Info Service on WTO and Trade Issues (Jul19/32)
coalesces around an inclusive approach to transparency
Geneva, 25 Jul (D. Ravi Kanth) – The developing and least-developed countries have coalesced around a joint proposal that called for an inclusive approach to transparency and notification requirements at the World Trade Organization, several trade envoys told the SUNS.
At a General Council (GC) meeting at the World Trade Organization on Wednesday (24 July), the developing countries led by South Africa drove a strong message that while they acknowledge the importance of the prompt “transparency and notifications”, there is a crying need for taking into consideration “capacity constraints that developing countries are facing.”
South Africa’s trade envoy Ambassador Xolelwa Mlumbi-Peter, who introduced the joint proposal from the African Group, Cuba, and India, said “transparency is not only a developing country issue, developed countries must lead by example by submitting comprehensive, timely and accurate notifications.”
The developing countries demanded that “transparency should also permeate every aspect of the operation of this organisation, including how meetings are convened and the conduct of Ministerial Conferences.”
She urged her counterparts from the US and other developed countries to adopt “a developmental and inclusive approach to transparency.”
Ambassador Xolelwa highlighted the difficulties faced by developing and least-developed countries in complying with the transparency and notification requirements.
* The inability of many developing countries and LDCs in fulfilling their notification obligations does not and should not equate to willful neglect of multilateral obligations.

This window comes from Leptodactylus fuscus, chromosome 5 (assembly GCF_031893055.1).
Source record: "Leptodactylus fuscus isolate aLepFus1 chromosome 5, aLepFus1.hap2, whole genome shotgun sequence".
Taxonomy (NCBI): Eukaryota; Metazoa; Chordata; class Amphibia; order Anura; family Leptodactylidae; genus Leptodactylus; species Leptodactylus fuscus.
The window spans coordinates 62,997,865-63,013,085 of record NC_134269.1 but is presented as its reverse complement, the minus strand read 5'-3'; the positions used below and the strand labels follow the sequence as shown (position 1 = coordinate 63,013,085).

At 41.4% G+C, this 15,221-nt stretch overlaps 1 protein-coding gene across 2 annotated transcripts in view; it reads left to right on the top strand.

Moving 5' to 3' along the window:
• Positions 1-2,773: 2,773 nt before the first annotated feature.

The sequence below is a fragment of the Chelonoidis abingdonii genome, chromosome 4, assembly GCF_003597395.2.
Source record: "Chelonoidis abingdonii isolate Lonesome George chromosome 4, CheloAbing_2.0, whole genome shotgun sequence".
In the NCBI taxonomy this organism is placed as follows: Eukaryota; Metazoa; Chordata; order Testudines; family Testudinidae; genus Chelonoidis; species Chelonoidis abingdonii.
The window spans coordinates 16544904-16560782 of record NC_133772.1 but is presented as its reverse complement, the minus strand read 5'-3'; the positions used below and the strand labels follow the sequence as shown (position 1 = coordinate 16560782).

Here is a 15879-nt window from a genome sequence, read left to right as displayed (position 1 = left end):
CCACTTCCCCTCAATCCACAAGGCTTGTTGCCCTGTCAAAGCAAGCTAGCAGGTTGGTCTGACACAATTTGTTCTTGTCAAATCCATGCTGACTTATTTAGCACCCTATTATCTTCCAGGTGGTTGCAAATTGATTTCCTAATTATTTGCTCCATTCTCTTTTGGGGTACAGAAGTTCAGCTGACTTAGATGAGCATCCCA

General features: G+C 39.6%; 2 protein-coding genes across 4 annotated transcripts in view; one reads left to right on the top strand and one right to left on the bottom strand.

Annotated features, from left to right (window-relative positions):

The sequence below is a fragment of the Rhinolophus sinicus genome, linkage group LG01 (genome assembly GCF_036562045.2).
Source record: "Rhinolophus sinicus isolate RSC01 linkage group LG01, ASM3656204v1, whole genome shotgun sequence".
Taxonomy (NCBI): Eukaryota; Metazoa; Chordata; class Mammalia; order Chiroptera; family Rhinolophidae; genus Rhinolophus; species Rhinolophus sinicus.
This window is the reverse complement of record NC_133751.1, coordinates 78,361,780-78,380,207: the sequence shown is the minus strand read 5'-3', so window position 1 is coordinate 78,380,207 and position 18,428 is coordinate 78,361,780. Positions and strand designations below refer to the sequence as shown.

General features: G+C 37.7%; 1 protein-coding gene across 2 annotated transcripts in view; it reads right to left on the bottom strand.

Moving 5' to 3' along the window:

* For example, some notifications are complex and require detailed data, which exceeds the capabilities of Members due to the lack of central databases containing all the legislation, statistics and data for different government agencies. Non-compliance relates to the lack of proper infrastructure and limited institutional capacity.
* Whilst technical capacity and support provided by the WTO Secretariat is very important, it is important to review it to make it more targeted to specific constraints facing Members.
She called for a cooperative approach whereby developing countries are incentivized for complying with their notification obligations.
Ambassador Xolelwa denounced “punitive approaches” as proposed by the US and its allies for non-compliance with notification requirements.
The proponents underscored the need for “constructive and effective solutions based on the nuancing of obligations in the context of an S&DT approach,” maintaining that “punitive approaches to enforce notification and transparency obligations are not acceptable.”
“Transparency is not only limited to notifications but should permeate all aspects of the function of the WTO,” South Africa said on behalf of the proponents.
The developing countries want “a holistic approach to transparency,” she said, arguing that transparency should underpin “how an organisation like the WTO is run, including the day-to-day function of the WTO, Ministerial Conferences, decision-making processes, including the organisation of various types of committee meetings to ensure effective participation and that the process is inclusive.”